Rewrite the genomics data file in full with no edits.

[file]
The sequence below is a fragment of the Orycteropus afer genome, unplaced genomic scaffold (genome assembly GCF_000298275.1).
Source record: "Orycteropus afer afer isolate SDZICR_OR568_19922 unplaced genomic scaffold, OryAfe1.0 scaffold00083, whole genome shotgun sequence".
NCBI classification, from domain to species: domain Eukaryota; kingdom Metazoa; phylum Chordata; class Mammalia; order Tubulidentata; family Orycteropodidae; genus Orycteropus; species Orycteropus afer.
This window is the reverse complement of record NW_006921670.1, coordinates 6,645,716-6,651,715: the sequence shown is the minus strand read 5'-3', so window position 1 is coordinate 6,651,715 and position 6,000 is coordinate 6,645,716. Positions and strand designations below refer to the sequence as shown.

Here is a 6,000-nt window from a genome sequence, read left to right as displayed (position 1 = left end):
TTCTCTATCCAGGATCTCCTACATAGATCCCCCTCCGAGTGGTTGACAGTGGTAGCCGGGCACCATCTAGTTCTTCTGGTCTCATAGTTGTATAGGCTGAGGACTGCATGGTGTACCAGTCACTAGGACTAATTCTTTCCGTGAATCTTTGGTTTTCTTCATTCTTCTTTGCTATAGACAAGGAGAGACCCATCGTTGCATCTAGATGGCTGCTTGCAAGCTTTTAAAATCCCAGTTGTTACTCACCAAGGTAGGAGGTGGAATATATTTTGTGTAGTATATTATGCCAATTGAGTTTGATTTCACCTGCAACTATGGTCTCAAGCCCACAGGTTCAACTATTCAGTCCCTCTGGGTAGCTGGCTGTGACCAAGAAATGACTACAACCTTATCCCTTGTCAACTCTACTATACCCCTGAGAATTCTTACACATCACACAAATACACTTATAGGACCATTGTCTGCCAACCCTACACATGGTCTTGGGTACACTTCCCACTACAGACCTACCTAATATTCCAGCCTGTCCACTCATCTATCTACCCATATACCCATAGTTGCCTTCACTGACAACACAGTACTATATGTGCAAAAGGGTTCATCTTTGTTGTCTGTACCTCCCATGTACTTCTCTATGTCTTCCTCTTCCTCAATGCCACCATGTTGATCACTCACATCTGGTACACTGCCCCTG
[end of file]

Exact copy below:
The sequence below is a fragment of the Orycteropus afer genome, unplaced genomic scaffold (genome assembly GCF_000298275.1).
Source record: "Orycteropus afer afer isolate SDZICR_OR568_19922 unplaced genomic scaffold, OryAfe1.0 scaffold00083, whole genome shotgun sequence".
NCBI classification, from domain to species: domain Eukaryota; kingdom Metazoa; phylum Chordata; class Mammalia; order Tubulidentata; family Orycteropodidae; genus Orycteropus; species Orycteropus afer.
This window is the reverse complement of record NW_006921670.1, coordinates 6,645,716-6,651,715: the sequence shown is the minus strand read 5'-3', so window position 1 is coordinate 6,651,715 and position 6,000 is coordinate 6,645,716. Positions and strand designations below refer to the sequence as shown.

Here is a 6,000-nt window from a genome sequence, read left to right as displayed (position 1 = left end):
TTCTCTATCCAGGATCTCCTACATAGATCCCCCTCCGAGTGGTTGACAGTGGTAGCCGGGCACCATCTAGTTCTTCTGGTCTCATAGTTGTATAGGCTGAGGACTGCATGGTGTACCAGTCACTAGGACTAATTCTTTCCGTGAATCTTTGGTTTTCTTCATTCTTCTTTGCTATAGACAAGGAGAGACCCATCGTTGCATCTAGATGGCTGCTTGCAAGCTTTTAAAATCCCAGTTGTTACTCACCAAGGTAGGAGGTGGAATATATTTTGTGTAGTATATTATGCCAATTGAGTTTGATTTCACCTGCAACTATGGTCTCAAGCCCACAGGTTCAACTATTCAGTCCCTCTGGGTAGCTGGCTGTGACCAAGAAATGACTACAACCTTATCCCTTGTCAACTCTACTATACCCCTGAGAATTCTTACACATCACACAAATACACTTATAGGACCATTGTCTGCCAACCCTACACATGGTCTTGGGTACACTTCCCACTACAGACCTACCTAATATTCCAGCCTGTCCACTCATCTATCTACCCATATACCCATAGTTGCCTTCACTGACAACACAGTACTATATGTGCAAAAGGGTTCATCTTTGTTGTCTGTACCTCCCATGTACTTCTCTATGTCTTCCTCTTCCTCAATGCCACCATGTTGATCACTCACATCTGGTACACTGCCCCTG